On May 16, 2019, Armen Garo & Chaké Gunjian Centre in at the Armenian Community Centre of Montreal, a book launch was held. Dr. Ohan Tabakian’s two books, Husher yev Abrumner Yerazayin Haleben (Memories and Episodes from Dreamy Aleppo) and Pzhishgin Gyanken Abrvadz Baher (Moments from the Life of a Physician), were the focus of the event, organized by the Hamazkayin Montreal “Sanahin” Chapter Executive Board. Archbishop Suren Kataroyan, vicar of the Armenian Prelacy of Canada, was among the guests.
Nanor Ashna Sinabian-Libarian welcomed the guests. While people might think the author was born in Aleppo, where he spent his childhood and early teens, Ms. Sinabian-Libarian said, he was in fact born in Damascus. She then read two poems titled “Birthplace.” The first was by Vahakn Davtian; the second, by Hamo Sahyan.
Sona Titizian-Gedigian presented the volume, Husher yev Abrumner Yerazayin Haleben. Reading the occasional excerpt, she described the content of the volume. “Besides the personal memories, the book also serves as documentation. It paints an almost comprehensive picture of life in Aleppo, the way of life, mores, and traditions, the feel of the place, the mindset, the behavior, the psychology. The author observes his environment, people, neighbors, friends from the neighborhood and school, their games, their adventures, their memories,” she said.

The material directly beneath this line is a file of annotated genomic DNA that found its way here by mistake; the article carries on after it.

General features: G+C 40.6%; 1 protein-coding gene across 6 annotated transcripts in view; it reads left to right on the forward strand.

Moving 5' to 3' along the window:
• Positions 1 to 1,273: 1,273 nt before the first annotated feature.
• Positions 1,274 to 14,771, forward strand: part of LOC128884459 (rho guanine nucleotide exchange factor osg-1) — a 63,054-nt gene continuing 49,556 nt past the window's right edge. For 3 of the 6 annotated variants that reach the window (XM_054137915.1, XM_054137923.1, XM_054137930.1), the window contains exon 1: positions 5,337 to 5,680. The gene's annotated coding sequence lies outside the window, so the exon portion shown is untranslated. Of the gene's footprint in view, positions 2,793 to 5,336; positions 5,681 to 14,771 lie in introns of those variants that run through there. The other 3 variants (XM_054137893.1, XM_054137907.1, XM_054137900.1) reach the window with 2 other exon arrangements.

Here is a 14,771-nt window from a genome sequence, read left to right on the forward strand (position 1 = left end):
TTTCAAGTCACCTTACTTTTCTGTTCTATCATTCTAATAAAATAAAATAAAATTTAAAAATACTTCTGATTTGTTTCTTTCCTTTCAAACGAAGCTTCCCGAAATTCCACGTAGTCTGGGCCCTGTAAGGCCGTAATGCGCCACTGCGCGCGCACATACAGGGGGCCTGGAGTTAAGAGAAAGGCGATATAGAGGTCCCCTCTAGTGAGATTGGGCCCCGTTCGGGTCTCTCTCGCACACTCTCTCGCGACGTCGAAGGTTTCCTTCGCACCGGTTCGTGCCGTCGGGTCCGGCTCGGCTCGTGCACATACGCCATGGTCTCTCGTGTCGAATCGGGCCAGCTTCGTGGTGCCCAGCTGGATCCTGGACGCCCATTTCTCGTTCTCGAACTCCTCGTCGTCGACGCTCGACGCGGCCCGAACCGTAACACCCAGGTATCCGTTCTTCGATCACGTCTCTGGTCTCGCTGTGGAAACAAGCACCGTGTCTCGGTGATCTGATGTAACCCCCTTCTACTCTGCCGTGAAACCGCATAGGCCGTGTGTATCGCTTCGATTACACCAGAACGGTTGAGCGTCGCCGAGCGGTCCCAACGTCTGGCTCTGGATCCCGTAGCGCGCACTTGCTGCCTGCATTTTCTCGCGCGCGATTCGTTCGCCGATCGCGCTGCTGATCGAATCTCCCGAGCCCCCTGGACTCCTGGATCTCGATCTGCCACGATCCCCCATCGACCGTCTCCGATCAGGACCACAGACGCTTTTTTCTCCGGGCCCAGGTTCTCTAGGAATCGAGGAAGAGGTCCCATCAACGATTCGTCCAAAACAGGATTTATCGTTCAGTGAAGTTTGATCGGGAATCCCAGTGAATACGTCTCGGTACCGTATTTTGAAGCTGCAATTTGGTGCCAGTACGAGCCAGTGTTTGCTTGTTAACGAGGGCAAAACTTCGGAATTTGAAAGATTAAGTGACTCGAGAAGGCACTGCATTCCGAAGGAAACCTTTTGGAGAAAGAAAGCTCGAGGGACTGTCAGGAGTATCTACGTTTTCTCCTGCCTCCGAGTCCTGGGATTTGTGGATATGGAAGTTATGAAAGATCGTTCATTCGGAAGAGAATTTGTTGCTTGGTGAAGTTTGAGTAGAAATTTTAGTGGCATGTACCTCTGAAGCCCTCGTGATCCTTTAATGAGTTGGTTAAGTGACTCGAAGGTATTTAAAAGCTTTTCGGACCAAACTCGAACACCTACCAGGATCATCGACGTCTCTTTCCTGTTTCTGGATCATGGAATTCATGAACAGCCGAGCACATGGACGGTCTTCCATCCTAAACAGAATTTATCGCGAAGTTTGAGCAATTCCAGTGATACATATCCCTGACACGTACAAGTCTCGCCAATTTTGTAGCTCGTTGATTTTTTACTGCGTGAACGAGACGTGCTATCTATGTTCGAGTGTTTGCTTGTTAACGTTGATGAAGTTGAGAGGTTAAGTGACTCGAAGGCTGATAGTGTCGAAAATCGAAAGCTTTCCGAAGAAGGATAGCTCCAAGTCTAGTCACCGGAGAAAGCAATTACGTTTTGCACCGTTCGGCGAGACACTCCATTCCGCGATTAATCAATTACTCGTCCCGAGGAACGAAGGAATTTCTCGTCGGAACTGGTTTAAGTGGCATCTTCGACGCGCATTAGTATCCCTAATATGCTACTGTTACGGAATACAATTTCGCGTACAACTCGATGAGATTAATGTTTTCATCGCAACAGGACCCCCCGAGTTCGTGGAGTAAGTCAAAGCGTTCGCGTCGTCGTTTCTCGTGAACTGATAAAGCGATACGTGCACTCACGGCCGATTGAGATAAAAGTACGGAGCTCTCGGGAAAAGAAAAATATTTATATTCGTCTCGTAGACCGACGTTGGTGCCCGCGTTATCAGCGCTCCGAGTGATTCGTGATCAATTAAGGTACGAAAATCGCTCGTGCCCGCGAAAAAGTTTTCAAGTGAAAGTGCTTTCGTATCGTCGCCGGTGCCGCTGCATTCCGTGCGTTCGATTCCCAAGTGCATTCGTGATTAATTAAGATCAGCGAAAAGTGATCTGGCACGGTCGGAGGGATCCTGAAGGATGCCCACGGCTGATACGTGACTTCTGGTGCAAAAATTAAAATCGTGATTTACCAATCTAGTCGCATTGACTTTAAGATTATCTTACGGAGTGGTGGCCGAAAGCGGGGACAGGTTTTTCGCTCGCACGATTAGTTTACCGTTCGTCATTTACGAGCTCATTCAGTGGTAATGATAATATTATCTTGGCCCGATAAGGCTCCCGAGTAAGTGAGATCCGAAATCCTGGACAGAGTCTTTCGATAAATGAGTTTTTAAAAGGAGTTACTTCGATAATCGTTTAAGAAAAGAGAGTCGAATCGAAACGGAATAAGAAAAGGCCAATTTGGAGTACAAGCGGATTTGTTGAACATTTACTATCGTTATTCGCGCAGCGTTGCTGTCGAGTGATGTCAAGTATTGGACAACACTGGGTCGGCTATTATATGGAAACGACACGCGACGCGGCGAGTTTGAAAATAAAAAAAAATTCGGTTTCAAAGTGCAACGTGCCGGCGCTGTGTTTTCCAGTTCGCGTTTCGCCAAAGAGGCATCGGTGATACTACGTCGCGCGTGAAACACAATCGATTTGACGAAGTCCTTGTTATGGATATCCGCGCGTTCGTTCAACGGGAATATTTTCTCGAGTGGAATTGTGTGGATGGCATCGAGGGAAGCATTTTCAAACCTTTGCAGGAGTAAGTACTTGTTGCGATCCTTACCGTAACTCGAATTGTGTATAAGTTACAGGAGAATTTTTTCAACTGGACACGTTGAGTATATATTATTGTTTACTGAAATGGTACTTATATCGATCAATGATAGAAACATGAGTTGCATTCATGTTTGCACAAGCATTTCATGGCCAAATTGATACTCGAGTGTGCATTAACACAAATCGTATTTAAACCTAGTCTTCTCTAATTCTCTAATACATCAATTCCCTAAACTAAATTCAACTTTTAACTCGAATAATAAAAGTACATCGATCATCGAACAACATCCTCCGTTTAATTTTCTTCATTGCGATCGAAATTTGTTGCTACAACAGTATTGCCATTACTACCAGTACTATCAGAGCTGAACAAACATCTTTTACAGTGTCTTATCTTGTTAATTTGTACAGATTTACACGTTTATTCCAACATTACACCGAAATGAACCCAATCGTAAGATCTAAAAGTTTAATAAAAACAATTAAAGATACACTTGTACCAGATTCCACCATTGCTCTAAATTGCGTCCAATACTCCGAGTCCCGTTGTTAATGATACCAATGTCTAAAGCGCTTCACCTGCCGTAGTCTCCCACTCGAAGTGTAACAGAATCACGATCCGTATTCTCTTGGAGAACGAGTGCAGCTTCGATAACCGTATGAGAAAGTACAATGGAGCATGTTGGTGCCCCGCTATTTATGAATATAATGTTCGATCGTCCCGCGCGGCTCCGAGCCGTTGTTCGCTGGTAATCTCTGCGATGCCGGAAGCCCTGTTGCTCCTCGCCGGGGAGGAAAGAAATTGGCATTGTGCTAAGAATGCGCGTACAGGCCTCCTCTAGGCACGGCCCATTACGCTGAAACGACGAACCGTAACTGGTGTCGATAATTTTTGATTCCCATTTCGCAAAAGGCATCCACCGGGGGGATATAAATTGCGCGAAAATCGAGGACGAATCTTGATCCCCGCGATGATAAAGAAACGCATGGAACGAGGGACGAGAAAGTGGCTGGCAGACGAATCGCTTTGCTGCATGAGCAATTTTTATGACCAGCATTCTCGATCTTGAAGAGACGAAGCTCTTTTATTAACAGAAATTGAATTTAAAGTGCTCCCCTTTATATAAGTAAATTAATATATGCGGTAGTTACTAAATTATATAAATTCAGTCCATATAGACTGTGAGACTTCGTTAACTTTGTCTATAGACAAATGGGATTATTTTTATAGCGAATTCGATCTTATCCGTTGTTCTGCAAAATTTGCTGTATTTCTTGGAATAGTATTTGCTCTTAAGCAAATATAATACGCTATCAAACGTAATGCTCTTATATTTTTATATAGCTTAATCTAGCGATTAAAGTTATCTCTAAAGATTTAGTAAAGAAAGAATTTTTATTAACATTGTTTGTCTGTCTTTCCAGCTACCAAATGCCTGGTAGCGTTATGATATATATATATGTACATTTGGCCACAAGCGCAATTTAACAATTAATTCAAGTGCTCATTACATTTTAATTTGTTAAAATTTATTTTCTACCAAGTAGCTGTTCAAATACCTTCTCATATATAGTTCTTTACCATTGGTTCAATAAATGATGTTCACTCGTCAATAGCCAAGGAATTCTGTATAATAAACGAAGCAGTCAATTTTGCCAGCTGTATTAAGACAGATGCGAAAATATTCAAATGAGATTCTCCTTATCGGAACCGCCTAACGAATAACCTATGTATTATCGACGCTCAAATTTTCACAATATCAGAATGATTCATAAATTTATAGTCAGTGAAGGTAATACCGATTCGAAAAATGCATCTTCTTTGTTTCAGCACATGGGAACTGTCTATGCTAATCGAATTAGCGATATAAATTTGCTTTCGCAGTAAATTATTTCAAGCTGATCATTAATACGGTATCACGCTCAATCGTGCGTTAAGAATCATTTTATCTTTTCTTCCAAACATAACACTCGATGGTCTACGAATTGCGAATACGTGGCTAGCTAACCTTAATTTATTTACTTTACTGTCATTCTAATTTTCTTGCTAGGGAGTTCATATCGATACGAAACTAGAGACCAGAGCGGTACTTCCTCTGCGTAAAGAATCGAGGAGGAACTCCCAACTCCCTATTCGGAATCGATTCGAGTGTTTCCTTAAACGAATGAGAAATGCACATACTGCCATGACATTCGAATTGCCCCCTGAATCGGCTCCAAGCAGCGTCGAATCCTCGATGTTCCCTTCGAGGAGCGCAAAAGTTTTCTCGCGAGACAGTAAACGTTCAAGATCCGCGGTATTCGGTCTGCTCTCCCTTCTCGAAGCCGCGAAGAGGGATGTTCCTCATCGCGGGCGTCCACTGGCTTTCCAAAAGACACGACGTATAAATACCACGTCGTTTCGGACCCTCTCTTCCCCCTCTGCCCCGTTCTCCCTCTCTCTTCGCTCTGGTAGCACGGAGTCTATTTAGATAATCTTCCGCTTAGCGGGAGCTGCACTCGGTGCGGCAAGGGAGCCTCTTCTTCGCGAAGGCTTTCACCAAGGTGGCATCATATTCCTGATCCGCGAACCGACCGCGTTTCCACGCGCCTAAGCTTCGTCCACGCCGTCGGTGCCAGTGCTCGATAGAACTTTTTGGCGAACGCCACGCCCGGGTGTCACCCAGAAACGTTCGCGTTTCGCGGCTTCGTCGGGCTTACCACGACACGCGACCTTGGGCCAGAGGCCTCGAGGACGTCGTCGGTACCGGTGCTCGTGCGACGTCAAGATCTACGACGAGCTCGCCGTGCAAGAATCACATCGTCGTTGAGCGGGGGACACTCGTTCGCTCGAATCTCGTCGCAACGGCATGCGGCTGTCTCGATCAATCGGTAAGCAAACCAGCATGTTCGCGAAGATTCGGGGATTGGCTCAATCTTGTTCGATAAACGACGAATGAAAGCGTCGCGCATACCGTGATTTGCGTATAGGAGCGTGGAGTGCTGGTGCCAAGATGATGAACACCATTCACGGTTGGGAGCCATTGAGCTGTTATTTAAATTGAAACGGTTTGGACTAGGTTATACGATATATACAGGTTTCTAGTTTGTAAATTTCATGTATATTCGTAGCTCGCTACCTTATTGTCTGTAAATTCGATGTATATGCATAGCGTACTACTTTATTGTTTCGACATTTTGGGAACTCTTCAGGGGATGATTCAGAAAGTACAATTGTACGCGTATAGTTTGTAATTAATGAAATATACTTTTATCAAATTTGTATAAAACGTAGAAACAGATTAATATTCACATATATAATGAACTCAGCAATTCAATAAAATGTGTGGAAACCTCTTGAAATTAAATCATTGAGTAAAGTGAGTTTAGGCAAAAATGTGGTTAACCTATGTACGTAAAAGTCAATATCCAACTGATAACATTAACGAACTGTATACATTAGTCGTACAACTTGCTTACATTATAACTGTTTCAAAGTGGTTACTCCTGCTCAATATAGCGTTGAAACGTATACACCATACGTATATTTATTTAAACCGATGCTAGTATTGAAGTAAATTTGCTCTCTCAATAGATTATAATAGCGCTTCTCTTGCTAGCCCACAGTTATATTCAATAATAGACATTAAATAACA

Reflecting on the author’s language and tone, Ms. Titizian-Gedigian said, “The writing is expository. The thoughts and feelings are open. There is no showing off in the structure of the sentences. The author has remembered and put his memories into familiar words, on paper, without gilding them.”
Archbishop Kataroyan spoke. Dr. Tabakian had dedicating the volume to him, and the archbishop thanked him for that. He lauded the author’s way of seeing and describing people and events.
The second book, Pzhishgin Gyanken Abrvadz Baher, was discussed by Vicken Aprahamian, editor of the Armenian-language Horizon Literary Supplement. After describing the content of the book, Mr. Aprahamian said, “What picture of our lives will generations coming of age in a few decades have? There are minutes of meetings and reports, often more elaborate than those of a century ago; we have plenty of news stories in the pages of the press. These documents are missing a fundamental quality, however: the human factor. They are skeletons. Memoirs are the meat on those bones, and they will provide, for our descendants, a full image of the past. For a breathing and living image, memoirs are irreplaceable.”
Dr. Ohan Tabakian said words of thanks after which Ms. Sinabian-Libarian announced that the author was donating all the proceeds from the book to Hamazkayin.